And so this inauspicious Jordan River entrance is where God chooses to rip open the heavens and let his holiness descend. This man from Nazareth is the person God is designating as most holy, most blessed, most well-pleased. Sad to say, in our own messiness, in our own muddiness, we eventually reject him and blaspheme him and hang him out to die. Unable to handle holiness in such plain human attire, we reject it, we execute it. Like some of those confirmands are bold enough to admit, I don’t think we ever fully grasp that God’s holiness breaks in around us, and claims us as a part of it. In our brokenness, we never fully grasp that in Christ, each person bears the image of the divine. Each living being is a cartoon, if you will, of God the Maker. And each person, because of Christ’s appearance among us, can be an instance where the heavens open up and let the light of God shine through. That’s the real wonder of God’s grace.

Carrie Underwood, God love her, is on the radio with a new song. Over and over she sings “There must be something in the water.” If you listen, you can tell it’s a song about baptism, about the wonder of God’s grace, about the miracle of order being brought from chaos. Our response to Ms. Underwood this festival of our Lord’s baptism is that, yes, there is something in the water, even this old ordinary water. The something is Jesus, Son of God and holy Beloved, the Word, full of power and ready to change the world by even dying for it.

There is something in the water, and in his baptism he gives creation a fresh new beginning, free from its sin and chaos. In his death he claims you and he claims me and he claims each and every kind of person on this planet. And in our baptism, the public sign of that claiming, God bestows us with the same promise that his Father bestows on him: “You are my child.”

“You—yes you—can consider yourself sacred because you may show forth ME. My cross will be on your brow.”

Therefore, John the baptizer’s call rings ever true: Stop. Turn around, and look aside. Treat each other with love and respect. We live in a world where things—and people—can be holy.



Thanks be to God!


The Reverend Phillip W. Martin, Jr.

Sunday, January 4, 2015

The Second Sunday of Christmas - January 4, 2015 (John 1:[1-9] 10-18)

I had it made this Christmas.

Normally I get all tied up with gift-giving, especially when it comes to my beloved Melinda. Either things don’t get shipped in time or I can’t figure out what she wants, or I can’t find the time to shop, but this year she just went ahead and bought the gift for me to give to her. It was a winter coat, an item which she needed. When the package came in the mail, she even opened it, tried the coat on in front of me, and said, “Why don’t you just get me this for Christmas?”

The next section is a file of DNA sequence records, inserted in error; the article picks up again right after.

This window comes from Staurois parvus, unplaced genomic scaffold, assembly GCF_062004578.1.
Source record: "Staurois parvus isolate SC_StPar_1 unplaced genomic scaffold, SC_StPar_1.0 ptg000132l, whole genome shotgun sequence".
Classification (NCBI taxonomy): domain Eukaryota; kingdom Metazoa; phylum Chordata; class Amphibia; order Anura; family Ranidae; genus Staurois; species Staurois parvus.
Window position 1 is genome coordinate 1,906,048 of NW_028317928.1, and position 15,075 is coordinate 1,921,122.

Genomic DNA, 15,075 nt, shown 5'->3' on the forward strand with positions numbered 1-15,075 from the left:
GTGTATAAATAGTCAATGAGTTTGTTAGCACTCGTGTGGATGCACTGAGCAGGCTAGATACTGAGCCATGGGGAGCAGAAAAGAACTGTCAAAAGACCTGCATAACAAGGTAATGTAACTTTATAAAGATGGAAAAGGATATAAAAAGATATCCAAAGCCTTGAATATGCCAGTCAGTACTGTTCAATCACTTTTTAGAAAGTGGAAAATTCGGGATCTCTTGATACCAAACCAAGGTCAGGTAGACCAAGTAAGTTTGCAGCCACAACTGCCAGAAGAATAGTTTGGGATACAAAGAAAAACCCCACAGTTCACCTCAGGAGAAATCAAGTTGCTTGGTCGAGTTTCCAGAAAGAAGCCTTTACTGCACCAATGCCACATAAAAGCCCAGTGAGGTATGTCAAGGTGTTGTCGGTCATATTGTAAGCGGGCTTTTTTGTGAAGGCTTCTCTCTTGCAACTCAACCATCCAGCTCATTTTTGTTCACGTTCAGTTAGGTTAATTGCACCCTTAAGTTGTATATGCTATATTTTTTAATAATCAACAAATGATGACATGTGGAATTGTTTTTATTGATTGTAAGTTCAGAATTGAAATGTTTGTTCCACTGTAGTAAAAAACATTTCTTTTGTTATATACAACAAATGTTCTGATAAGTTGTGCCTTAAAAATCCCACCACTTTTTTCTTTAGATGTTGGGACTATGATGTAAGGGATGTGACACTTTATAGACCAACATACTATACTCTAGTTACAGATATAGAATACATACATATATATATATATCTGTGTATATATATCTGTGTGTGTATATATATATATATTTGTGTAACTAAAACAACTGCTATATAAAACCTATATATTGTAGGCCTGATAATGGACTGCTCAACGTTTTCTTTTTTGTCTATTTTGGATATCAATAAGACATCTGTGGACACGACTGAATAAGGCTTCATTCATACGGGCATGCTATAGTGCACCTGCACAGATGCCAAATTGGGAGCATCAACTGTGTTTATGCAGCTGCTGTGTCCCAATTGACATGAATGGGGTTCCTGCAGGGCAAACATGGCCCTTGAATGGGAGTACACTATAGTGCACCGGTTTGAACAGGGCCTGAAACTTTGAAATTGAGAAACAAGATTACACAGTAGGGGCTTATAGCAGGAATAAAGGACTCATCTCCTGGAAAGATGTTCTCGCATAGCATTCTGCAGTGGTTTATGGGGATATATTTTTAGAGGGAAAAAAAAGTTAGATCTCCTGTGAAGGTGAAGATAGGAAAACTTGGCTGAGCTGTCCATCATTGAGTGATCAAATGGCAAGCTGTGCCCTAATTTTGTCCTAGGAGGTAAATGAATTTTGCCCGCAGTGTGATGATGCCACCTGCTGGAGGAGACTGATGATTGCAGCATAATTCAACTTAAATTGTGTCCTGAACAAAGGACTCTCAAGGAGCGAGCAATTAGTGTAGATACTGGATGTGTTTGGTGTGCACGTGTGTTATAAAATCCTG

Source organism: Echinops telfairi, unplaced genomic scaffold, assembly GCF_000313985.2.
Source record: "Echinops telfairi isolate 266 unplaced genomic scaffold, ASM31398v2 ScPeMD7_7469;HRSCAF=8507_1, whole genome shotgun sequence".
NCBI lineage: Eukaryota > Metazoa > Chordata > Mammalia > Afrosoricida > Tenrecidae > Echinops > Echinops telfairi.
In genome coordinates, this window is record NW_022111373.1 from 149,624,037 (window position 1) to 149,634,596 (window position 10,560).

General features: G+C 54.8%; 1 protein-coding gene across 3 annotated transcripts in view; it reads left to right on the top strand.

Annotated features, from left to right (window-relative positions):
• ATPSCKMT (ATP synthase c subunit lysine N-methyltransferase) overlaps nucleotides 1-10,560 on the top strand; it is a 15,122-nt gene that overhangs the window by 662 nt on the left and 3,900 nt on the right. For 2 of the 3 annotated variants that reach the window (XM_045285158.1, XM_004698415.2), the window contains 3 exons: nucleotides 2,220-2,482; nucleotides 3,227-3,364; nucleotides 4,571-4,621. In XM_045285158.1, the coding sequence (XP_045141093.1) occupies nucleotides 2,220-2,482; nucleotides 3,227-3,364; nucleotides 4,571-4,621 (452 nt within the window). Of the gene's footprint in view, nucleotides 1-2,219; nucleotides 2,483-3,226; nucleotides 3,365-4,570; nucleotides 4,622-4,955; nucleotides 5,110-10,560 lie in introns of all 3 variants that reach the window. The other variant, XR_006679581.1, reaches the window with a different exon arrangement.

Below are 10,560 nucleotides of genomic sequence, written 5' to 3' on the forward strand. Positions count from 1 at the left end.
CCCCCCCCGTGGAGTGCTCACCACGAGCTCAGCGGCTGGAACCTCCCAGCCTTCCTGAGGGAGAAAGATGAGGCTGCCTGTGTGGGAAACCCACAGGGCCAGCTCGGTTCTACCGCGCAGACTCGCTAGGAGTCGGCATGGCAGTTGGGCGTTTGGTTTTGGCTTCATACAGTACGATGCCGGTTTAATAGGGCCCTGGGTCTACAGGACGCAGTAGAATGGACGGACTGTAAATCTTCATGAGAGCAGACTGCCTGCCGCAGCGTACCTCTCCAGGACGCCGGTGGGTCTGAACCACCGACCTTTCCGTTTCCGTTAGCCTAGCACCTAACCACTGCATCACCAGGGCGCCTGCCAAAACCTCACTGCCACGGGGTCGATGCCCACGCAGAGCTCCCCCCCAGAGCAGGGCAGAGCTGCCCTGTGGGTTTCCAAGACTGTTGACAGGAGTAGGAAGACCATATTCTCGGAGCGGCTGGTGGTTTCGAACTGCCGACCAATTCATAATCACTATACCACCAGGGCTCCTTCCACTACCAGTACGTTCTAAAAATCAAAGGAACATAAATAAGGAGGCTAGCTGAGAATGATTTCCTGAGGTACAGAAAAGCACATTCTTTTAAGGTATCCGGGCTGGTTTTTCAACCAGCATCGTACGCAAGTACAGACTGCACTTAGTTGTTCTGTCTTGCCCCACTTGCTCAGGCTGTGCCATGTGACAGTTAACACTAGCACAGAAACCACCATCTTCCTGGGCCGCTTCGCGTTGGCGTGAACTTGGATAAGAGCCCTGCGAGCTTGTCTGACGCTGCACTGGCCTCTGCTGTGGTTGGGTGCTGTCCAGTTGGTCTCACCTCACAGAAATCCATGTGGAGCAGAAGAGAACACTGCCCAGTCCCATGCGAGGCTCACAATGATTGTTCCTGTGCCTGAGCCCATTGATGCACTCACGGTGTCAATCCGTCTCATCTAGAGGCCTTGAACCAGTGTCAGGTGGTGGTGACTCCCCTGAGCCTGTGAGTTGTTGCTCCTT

And I said, “Merry Christmas, honey!”

I tell you, I had it made this year. All the hard work done for me. Do you think I had the decency to wrap the gift, or even just put a bow on it?

That would be a ‘no.’ It sat there on a chair in our bedroom for about three weeks in the same brown box it arrived in.

Wrapping paper seems like such a meaningless, wasteful thing until the moment of the unwrapping. That’s the thing. The gift itself is nice—even when someone does all the hard work of getting it on your behalf—but how the gift is presented is important, too.

What the people of God have long understood and attempted with their lives to explain is that when it comes to Jesus of Nazareth, the wrapping is as important as the gift itself. Indeed, the wrapping, the presentation, is an indispensable part of the gift. What I mean is that the idea that God would descend to give himself to his own creation is monumental on its own. It’s a bit crazy down here, after all. We’ve got waterboarding and influenza and internet article comments. That God would choose to wrap himself up as a human being is the real miracle, the bold new step of love no one saw coming.

orthodox icon of Jesus, Christos
This is how John, the gospel-writer, wants to explain what we call the mystery of the incarnation. Luke tells us about the baby in the manger. John talks about the Word becoming flesh. Luke gives us a story to hear, with characters and music, so that we can paint a picture. John gives us poetry, with words and concepts, so that we can start making sense of who Jesus, theologically-speaking. And theologically-speaking, John says, Jesus is God wrapped up as a human being.

Granted, John is not so succinct as that. He begins by referring to Jesus as the Word of God. This Word that God uses to create everything was with God at the very beginning. We can go back and read Genesis and, regardless of where we each stand on our interpretation of the creation stories, we can all agree that God uses the power of speech—utterance—to bring things into existence. Even light, the first thing God makes, which eventually brings life to everything, was brought into existence by this Word of God.

People of faith have long been amazed and perplexed by all of that, but they at least have always understood that words that come from God are part of God just as your words, when they’re at their most honest, are part of you. Yet John wants to explain this a little more. He says that this divine speech—this moving power of God with all its wisdom and efficacy—is so near to whatever God is that when one talks about that Word of God, one is talking about God, too.

That’s why John says, “In the beginning the Word was with God and the Word was God.” Whatever path the philosophers and scholars and you and me conceive this Word of God to be, the the point that John is really driving at here is that that Word, that very stuff of God that was responsible for all this great creation—that became flesh and dwelt among us.